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There is a myth that only elderly women can get spider veins, the tangled web of small blue/purple veins commonly appearing on the legs. The fact is many people will get them at some point in their lives, especially if someone in your family has them.  So if you discover a small cluster of spider veins, there is no need to panic. We’ll look at some of the causes and also means of prevention for spider veins.

There are generally no health risks associated with spider veins, also known as telangiectasias.  Spider veins that occur in the outside of the thighs are usually associated with a remnant from embryonic (in the womb) development called the lateral subdermic plexus.  Spider veins show up more as we age but can be seen even in adolescents and teenagers. They are most commonly linked to genetic causes, but hormonal states such as pregnancy and physical factors such as prolonged standing can make them worse. These tiny discolored veins become enlarged when there is extra stress on the vascular system. Unlike varicose veins, spider veins aren’t necessarily a sign of vein disease.  However, spider veins located on the inside of the ankle or inside of the thigh can be a sign of a more serious vein problem.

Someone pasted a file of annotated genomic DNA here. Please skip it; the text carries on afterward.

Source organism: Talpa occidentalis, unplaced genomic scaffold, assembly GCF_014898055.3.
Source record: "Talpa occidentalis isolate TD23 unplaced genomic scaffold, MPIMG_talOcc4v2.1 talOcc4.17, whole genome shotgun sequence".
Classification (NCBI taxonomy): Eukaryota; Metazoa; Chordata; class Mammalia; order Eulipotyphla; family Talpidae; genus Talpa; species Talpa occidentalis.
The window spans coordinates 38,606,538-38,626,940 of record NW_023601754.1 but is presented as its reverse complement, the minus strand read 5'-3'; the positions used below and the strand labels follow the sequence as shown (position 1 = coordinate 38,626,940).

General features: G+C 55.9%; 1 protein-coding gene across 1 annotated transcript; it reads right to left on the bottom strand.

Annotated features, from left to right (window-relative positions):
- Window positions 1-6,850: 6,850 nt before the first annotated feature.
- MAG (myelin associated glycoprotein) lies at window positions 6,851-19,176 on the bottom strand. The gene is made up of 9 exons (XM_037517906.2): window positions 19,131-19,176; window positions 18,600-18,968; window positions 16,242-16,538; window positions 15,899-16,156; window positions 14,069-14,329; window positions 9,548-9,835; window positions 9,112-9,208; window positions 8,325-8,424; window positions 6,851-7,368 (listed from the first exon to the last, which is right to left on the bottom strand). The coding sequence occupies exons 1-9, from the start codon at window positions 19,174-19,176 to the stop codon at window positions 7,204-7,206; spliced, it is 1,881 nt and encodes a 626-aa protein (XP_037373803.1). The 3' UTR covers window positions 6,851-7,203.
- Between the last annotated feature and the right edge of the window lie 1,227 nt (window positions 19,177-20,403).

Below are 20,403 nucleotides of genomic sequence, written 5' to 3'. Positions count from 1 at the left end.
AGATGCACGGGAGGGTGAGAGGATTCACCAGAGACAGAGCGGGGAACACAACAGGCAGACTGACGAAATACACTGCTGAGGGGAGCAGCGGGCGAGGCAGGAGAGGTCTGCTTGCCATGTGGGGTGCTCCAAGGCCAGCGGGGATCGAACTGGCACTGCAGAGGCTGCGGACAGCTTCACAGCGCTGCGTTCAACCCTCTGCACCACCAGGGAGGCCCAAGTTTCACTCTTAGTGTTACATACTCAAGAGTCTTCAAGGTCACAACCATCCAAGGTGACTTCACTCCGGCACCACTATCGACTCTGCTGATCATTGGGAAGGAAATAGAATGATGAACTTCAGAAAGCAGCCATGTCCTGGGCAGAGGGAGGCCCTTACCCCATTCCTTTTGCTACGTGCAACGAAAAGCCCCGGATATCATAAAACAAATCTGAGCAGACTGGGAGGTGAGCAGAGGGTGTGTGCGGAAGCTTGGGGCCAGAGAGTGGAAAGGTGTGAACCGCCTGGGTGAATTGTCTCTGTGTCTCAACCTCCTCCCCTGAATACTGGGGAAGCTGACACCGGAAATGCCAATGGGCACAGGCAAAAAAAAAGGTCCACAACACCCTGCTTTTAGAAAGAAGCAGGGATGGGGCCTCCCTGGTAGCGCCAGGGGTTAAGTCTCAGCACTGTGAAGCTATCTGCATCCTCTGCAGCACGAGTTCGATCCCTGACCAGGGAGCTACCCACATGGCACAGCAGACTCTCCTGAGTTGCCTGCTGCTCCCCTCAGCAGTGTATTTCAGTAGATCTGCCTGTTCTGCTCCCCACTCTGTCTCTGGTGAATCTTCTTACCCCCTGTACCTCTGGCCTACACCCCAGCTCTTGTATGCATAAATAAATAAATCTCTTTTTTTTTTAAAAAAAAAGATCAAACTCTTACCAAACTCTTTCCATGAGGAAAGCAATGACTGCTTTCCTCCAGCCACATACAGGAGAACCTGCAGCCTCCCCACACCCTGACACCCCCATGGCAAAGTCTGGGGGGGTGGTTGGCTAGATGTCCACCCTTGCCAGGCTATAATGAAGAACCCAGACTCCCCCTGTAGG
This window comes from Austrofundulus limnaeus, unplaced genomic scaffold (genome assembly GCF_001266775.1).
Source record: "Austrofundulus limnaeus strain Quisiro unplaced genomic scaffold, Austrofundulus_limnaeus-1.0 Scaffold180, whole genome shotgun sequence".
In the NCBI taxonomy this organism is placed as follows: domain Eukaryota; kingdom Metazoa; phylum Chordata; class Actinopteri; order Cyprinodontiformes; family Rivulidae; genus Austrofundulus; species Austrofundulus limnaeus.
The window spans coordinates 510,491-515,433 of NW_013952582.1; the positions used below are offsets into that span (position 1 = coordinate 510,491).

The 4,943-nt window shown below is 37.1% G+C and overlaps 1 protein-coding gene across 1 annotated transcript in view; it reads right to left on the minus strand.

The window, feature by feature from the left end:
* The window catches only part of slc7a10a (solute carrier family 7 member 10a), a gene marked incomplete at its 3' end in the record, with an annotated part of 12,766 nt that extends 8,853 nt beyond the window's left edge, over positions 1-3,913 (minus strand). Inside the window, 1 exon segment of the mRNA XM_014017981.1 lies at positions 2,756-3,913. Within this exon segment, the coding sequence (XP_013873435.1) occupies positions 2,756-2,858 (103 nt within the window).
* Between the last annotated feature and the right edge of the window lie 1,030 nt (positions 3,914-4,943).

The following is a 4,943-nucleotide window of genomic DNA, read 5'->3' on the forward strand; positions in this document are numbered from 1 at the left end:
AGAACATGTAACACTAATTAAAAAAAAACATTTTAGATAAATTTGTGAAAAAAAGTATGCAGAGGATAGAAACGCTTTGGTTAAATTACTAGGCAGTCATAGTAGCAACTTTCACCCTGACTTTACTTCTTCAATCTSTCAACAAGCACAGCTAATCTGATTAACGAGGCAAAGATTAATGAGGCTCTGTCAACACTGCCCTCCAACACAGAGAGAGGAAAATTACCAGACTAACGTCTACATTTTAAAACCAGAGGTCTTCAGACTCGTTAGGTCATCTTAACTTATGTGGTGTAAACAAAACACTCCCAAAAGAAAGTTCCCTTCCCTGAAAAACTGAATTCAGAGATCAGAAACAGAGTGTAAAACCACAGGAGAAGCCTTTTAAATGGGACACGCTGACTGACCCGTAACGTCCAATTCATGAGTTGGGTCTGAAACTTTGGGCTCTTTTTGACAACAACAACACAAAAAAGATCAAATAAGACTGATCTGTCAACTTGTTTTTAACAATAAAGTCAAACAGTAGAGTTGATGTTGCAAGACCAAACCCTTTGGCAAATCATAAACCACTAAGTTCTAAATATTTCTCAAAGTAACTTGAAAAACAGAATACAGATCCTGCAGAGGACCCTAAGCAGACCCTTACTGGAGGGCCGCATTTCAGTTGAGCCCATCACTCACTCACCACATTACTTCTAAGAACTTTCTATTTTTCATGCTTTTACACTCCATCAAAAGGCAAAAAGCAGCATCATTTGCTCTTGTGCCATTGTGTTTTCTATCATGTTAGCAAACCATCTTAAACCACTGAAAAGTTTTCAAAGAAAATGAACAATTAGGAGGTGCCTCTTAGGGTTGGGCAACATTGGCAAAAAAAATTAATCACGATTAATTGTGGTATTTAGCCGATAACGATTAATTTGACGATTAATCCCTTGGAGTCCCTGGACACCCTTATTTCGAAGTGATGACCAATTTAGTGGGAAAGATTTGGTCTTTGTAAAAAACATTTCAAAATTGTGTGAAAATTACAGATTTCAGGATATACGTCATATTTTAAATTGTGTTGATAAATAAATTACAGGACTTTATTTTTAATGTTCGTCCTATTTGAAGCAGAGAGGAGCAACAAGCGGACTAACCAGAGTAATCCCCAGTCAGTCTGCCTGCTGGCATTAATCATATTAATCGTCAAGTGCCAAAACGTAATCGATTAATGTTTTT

If you notice numerous patches of spider veins on your torso or arms, they could be due to a rare, but risky, genetic condition. If you feel that your spider veins are indicative of a more serious problem, speak with the best vein specialist in Katy at Premier Vein. Spider veins appearing occasionally on the face or legs are often harmless. That said, they often don’t go away without treatment, so if you are uncomfortable with the appearance, there are treatments available. Otherwise, there is no reason to treat a benign spider vein.

Preventing spider veins can be as simple as wearing compression socks and weight reduction if you are overweight. It is an old wife’s tail that crossing your legs causes spider veins.  Graduated compression socks put a mild pressure on the legs to help better regulate blood flow. Following a healthy diet, staying hydrated and participating in an exercise program are also good for your vein health. These methods can also reduce the likelihood of developing varicose veins, which are indicators of vein disease. If you develop varicose veins, it is best to have them examined and treated at a vascular center.